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JBRA Assist Reprod. 2018 Dec 6. doi: 10.5935/1518-0557.20180083. [Epub ahead of print]

An update and systematic review on the treatment of primary dysmenorrhea.

Author information

1
Student Research Committee, Kurdistan University of Medical Sciences, Sanandaj, IR Iran.
2
Department of Biology, School of Science, Shiraz University, Shiraz, IR Iran.
3
Nutrition and Metabolic Diseases Research Center, Ahvaz Jundishapur University of Medical Sciences, Ahvaz, IR Iran.
4
Cellular and Molecular Research Center, Sabzevar University of Medical Sciences, Sabzevar, IR Iran.
5
Student Research Committee, Ahvaz Jundishapur University of Medical Sciences, Ahvaz, IR Iran.
6
Student Research Committee, Dezful University of Medical Sciences, Dezful, IR Iran.
7
Health Management and Economics Research Center, Iran University of Medical Sciences, Tehran, IR Iran.
8
Faculty of Medicine, Ilam University of Medical Sciences, Ilam, IR Iran.
9
Nursing Research Center, Golestan University of Medical Sciences, Gorgan, IR Iran.

Abstract

OBJECTIVES:

Primary dysmenorrhea is a painful uterine contraction caused by endometrial laceration. Drug therapies and complementary medicine have been used to treat dysmenorrhea. The aim of this study was to investigate and offer an updated perspective on the treatments for dysmenorrhea.

METHODS:

The present study was conducted in accordance with the PRISMA checklist for systematic reviews and meta-analyses. The required information was collected based on searches for the following keywords: treatment, primary dysmenorrhea, medicinal plants, chemical drugs, and herbs. Searches were performed on databases Pubmed, Web of Sciences, Scopus, Iran medex, and SID by March 2018 to find literature in the English and Persian languages on this subject without a time limit.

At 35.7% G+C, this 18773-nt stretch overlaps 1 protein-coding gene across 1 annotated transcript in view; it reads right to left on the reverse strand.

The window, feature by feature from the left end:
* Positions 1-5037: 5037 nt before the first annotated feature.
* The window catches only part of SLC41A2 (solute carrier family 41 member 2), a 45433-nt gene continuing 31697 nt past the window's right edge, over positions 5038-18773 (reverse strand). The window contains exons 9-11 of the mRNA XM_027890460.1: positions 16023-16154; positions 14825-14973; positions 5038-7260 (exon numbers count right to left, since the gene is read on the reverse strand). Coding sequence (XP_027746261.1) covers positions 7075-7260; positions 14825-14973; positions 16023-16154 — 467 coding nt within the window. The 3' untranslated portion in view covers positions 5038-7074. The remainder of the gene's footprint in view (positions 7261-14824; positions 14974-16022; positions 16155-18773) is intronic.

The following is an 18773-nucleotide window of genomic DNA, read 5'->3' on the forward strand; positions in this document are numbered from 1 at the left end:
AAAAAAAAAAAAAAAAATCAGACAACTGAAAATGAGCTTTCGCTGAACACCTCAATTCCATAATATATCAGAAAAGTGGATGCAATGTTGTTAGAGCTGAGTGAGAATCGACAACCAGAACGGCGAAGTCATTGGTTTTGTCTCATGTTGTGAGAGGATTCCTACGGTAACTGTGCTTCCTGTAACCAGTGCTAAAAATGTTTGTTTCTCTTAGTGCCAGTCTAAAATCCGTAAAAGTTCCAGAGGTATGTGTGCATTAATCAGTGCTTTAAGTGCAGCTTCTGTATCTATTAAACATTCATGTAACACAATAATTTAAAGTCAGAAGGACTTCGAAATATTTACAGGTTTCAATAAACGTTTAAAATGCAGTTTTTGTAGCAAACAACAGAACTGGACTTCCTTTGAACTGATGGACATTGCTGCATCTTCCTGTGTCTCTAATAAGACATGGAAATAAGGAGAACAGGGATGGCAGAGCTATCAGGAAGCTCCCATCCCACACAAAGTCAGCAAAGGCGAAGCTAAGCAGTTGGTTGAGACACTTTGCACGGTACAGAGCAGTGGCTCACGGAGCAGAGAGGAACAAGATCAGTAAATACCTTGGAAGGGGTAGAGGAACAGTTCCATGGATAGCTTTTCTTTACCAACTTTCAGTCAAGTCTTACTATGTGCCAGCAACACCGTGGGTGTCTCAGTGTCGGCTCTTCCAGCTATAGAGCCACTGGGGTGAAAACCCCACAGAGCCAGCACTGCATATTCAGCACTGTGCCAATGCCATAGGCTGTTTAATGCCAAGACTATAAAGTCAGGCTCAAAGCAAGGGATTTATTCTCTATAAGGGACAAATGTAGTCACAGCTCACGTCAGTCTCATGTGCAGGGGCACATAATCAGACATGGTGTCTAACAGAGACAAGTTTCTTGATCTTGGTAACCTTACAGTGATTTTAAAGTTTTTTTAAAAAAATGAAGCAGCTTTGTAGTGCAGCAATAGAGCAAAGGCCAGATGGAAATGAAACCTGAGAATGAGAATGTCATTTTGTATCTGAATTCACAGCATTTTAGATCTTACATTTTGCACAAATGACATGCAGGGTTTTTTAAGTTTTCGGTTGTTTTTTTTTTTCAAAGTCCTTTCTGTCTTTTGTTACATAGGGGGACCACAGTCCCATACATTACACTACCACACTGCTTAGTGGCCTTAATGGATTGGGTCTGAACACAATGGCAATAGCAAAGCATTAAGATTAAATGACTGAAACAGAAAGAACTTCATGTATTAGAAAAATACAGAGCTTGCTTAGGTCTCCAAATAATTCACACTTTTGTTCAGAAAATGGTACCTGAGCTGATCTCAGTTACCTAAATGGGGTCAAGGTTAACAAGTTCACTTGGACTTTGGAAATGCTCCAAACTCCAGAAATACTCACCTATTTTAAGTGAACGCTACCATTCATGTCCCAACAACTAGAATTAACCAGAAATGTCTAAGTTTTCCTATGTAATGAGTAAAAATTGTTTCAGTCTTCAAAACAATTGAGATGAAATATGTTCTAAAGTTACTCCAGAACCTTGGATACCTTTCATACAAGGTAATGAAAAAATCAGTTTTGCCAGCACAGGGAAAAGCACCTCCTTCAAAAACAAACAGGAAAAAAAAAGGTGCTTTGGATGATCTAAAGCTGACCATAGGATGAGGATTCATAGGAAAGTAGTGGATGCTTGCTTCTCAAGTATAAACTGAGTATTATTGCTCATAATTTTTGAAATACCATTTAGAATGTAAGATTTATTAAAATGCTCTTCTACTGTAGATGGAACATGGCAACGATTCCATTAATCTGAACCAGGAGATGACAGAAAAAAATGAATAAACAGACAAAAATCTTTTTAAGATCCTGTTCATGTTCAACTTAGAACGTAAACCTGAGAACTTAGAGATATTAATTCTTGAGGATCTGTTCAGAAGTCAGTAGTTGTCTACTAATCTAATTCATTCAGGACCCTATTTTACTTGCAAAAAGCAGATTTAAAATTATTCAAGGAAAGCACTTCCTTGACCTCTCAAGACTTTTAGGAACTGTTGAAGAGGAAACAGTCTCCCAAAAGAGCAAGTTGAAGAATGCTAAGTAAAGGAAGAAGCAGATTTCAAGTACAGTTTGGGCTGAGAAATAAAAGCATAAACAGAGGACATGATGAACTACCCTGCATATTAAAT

RESULTS:

This review included 17 papers, 10 of which on complementary medicine, three on drug therapies, and four on acupuncture and acupressure. The largest and smallest samples had 303 and 24 patients, respectively. Length of treatment ranged from one to six months and the measures most commonly used in the studies were the visual analogue scale and clinical efficacy. Reported complications included gastrointestinal events, nausea, vomiting, diarrhea, abdominal pain, and liver and kidney disorders.

CONCLUSION:

Medicinal plants, drugs, and acupressure seem to suppress pain by reducing the level of prostaglandins, mediating nitric oxide, increasing beta-endorphin levels, blocking the calcium channel, and enhancing circulatory flow through the uterine pathway. Further trials are required to confirm the benefits of the procedures described and ensure the absence of complications.

KEYWORDS:

chemical drugs; medicinal plants; primary dysmenorrhea

PMID:
30521155
DOI:
10.5935/1518-0557.20180083
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